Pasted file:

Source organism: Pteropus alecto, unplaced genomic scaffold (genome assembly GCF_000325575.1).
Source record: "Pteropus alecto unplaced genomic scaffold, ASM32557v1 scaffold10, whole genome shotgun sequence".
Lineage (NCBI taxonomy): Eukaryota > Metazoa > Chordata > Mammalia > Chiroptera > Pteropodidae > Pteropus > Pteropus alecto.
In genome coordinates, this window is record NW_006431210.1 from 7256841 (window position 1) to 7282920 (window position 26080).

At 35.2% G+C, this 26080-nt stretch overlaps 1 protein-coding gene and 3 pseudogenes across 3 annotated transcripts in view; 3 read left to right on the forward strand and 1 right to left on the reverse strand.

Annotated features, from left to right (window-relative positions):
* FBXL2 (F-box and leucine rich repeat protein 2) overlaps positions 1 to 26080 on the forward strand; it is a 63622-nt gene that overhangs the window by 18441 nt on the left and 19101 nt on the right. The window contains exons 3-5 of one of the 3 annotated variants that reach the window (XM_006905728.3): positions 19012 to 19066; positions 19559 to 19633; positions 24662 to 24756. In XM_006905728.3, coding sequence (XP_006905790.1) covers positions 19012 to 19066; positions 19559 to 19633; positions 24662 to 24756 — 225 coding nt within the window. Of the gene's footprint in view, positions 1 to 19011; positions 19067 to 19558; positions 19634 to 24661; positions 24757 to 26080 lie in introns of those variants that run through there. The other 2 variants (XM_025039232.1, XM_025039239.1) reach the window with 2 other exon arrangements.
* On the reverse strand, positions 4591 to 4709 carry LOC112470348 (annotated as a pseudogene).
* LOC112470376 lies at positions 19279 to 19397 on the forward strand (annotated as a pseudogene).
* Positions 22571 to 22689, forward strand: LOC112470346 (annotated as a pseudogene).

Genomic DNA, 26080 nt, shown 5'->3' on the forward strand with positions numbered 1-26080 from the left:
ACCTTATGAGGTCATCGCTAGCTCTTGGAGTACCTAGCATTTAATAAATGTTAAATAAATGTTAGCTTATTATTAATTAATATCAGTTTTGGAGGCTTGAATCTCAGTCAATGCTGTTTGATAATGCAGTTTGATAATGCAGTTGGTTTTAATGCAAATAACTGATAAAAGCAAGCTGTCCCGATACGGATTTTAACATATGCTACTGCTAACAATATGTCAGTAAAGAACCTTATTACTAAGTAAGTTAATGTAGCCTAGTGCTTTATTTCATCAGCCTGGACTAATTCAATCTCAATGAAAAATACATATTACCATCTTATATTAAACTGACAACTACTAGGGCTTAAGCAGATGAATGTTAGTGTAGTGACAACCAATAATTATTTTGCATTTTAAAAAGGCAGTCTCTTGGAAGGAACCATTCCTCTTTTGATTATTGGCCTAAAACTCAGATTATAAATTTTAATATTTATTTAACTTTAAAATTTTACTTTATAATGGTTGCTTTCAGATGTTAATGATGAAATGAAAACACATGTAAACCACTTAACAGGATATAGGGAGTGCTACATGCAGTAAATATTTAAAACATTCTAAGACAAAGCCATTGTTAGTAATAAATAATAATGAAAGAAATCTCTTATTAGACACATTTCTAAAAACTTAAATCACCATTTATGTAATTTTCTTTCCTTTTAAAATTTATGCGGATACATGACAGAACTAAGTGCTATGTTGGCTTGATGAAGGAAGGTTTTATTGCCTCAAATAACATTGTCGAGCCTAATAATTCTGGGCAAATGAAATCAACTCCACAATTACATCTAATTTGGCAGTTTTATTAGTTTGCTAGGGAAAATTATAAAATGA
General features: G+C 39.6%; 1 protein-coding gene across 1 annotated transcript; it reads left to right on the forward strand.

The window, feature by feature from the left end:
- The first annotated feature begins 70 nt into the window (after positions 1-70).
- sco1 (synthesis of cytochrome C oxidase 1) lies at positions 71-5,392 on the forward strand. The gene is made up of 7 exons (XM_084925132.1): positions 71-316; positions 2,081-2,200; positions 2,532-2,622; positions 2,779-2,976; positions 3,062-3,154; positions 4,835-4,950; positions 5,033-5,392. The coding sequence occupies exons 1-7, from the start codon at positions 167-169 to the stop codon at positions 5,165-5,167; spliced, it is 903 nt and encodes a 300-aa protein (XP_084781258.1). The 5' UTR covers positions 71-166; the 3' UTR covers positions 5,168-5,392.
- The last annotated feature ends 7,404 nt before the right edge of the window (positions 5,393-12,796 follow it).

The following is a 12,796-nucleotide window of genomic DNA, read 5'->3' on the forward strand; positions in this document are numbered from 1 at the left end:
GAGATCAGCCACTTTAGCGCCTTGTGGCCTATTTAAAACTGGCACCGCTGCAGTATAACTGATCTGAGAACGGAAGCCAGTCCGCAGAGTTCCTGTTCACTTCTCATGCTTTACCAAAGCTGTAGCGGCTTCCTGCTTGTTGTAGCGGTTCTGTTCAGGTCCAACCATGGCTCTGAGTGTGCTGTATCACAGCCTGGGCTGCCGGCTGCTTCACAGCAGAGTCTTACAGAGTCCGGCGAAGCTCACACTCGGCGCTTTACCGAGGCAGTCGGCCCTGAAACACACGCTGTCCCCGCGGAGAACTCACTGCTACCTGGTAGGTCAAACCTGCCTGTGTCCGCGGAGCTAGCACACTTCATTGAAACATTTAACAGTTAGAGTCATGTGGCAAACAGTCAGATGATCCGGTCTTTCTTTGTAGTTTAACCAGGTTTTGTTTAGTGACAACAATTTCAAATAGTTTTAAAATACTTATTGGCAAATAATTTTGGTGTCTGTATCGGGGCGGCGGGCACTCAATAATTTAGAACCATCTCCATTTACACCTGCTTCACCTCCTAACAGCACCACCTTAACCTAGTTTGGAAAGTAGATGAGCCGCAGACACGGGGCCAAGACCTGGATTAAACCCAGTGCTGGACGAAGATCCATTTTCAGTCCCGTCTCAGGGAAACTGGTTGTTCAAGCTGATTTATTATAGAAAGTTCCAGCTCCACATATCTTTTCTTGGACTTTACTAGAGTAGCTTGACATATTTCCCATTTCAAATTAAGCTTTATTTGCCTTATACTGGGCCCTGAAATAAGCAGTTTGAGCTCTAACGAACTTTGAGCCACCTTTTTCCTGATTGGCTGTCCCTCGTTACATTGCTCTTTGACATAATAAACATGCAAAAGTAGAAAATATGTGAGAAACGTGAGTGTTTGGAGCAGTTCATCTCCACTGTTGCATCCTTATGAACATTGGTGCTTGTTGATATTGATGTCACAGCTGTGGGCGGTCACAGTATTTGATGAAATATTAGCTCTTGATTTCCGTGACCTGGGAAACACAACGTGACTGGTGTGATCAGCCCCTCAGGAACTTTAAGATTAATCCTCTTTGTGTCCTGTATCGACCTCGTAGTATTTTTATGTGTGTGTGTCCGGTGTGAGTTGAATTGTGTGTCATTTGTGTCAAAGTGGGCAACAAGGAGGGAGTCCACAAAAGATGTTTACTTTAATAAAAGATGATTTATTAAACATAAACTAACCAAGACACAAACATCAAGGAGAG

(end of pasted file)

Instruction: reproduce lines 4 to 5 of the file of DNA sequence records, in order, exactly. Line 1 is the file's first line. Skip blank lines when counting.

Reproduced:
In genome coordinates, this window is record NW_006431210.1 from 7256841 (window position 1) to 7282920 (window position 26080).

At 35.2% G+C, this 26080-nt stretch overlaps 1 protein-coding gene and 3 pseudogenes across 3 annotated transcripts in view; 3 read left to right on the forward strand and 1 right to left on the reverse strand.